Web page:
Identifying Your Ideal Client Profile

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Many agencies think about their ideal client profile as a static thing. That’s not true. Your ideal client profile changes as you and your business change. 

The best way to pick your first ideal client profile is by using my concept of “Return on Understanding.” You need to think about the businesses that you understand the best. When I started my marketing agencies, I focused on retailers because that was a world I understood. 

Once you have customers, you need to understand which you serve best because that’s indicative of who your ideal client should be. Think about the clients for whom the relationship is easiest, the work flows nicely, and the planning and looking forward all makes sense. This isn’t  necessarily where you get the best results. 

The definition of your ideal client profile will evolve over time. You first want to focus on what you understand. Then, as you grow, you want to focus on where there is the least amount of friction, the place where you are bringing the most value. Look at what the data and your experience tells you that you understand. The value and your sense of understanding is what makes client relationships great. 

Ideal client profiles aren’t limiting. They’re just a focal point. It doesn’t mean that you can’t take on other clients. That’s important because many people think that if you pick an ideal client profile, you must exclude all others. Your ideal client profile is the kind of client you prefer because you can serve them better.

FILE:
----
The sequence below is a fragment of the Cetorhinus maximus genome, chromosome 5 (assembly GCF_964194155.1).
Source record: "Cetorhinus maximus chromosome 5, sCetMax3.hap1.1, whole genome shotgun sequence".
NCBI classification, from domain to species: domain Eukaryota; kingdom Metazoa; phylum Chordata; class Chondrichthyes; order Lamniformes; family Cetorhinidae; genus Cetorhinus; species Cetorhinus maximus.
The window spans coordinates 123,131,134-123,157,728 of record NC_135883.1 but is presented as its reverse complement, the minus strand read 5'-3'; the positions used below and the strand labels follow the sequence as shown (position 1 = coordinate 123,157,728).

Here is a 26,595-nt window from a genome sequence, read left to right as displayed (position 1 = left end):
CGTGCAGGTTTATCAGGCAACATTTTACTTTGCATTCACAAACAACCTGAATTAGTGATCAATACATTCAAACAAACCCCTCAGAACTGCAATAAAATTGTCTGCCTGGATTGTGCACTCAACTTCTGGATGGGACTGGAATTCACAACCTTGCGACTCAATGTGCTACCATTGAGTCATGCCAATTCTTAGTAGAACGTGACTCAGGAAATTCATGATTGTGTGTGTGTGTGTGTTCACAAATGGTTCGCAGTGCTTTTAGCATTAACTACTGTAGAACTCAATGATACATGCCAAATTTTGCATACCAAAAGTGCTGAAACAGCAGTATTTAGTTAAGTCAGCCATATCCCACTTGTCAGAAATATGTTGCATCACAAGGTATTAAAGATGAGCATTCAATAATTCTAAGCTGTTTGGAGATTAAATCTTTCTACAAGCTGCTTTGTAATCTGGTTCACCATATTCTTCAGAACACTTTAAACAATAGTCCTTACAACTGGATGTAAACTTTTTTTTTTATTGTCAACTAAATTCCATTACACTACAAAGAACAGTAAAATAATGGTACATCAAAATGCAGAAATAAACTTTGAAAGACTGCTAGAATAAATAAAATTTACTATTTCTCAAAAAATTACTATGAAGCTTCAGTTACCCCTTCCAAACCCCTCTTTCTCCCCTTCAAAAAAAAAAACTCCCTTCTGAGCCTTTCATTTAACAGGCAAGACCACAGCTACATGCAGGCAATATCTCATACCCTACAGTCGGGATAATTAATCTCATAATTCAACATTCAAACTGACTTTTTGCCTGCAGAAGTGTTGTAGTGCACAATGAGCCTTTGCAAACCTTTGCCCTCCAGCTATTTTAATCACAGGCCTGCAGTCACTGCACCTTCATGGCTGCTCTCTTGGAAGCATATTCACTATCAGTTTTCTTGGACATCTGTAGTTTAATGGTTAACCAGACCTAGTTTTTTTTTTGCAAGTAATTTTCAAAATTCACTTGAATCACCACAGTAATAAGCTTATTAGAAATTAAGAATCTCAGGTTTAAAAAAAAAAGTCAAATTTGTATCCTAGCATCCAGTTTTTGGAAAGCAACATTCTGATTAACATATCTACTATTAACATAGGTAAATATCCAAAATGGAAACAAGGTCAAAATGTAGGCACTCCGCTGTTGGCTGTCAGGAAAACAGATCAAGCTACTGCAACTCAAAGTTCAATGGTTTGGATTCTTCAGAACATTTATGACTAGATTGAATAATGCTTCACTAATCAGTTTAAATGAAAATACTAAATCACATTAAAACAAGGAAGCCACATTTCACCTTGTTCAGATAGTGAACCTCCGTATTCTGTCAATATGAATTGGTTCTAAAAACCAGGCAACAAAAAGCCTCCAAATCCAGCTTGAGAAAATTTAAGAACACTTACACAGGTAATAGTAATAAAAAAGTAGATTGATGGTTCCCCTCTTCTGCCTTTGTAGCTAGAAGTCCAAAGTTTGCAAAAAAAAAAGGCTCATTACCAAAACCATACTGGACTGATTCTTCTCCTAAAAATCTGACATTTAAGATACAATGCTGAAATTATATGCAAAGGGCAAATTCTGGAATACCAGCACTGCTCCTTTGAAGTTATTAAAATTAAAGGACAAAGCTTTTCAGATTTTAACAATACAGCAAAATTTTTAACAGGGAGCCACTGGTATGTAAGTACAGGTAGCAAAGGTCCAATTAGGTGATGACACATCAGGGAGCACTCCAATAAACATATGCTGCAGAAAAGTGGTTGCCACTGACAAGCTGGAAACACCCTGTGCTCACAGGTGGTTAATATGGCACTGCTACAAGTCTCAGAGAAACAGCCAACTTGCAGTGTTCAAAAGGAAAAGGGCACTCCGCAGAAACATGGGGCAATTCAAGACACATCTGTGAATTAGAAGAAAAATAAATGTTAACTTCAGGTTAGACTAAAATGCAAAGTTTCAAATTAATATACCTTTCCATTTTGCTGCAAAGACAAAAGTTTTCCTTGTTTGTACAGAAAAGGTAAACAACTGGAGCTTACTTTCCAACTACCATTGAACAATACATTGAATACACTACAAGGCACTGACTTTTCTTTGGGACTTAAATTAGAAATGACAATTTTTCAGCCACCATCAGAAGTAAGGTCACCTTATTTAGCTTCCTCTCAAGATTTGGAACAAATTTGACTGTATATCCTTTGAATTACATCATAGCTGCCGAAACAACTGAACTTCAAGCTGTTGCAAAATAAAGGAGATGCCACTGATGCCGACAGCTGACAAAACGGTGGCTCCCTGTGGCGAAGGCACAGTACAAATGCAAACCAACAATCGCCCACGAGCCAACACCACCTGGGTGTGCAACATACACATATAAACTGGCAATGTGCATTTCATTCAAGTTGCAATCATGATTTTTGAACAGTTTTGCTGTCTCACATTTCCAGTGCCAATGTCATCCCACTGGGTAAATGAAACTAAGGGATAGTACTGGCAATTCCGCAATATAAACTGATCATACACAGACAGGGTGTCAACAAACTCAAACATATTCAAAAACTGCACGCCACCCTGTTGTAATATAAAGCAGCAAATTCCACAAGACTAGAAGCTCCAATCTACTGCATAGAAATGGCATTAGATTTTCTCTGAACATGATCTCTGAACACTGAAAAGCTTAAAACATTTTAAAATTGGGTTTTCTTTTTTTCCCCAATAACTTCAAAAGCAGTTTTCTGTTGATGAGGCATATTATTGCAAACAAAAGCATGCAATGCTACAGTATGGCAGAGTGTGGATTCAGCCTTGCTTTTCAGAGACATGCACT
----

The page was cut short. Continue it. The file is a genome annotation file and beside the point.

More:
There isn’t one niche that’s more profitable than another. There’s only a niche or an ideal client profile that you can serve better and more effectively than others. If you see lists that say “The 12 most profitable niches for 2022,” realize that’s a load of horse poop. The idea of profitability in a niche only works if you can serve that niche really well. For example, I have clients who work with dentists, and they understand them. I’m a pretty good marketer, but I could not serve dentists because I don’t understand them. I probably can’t serve them effectively because I have no clue who they are, what they do, what drives them, what’s important to them, or how to deliver those. 

You create growth by maximizing your “Return on Understanding,” not necessarily maximizing your technical skills or your understanding of the Facebook algorithm. It’s the understanding of your client that drives profitability, efficiency, credibility, and joy. 

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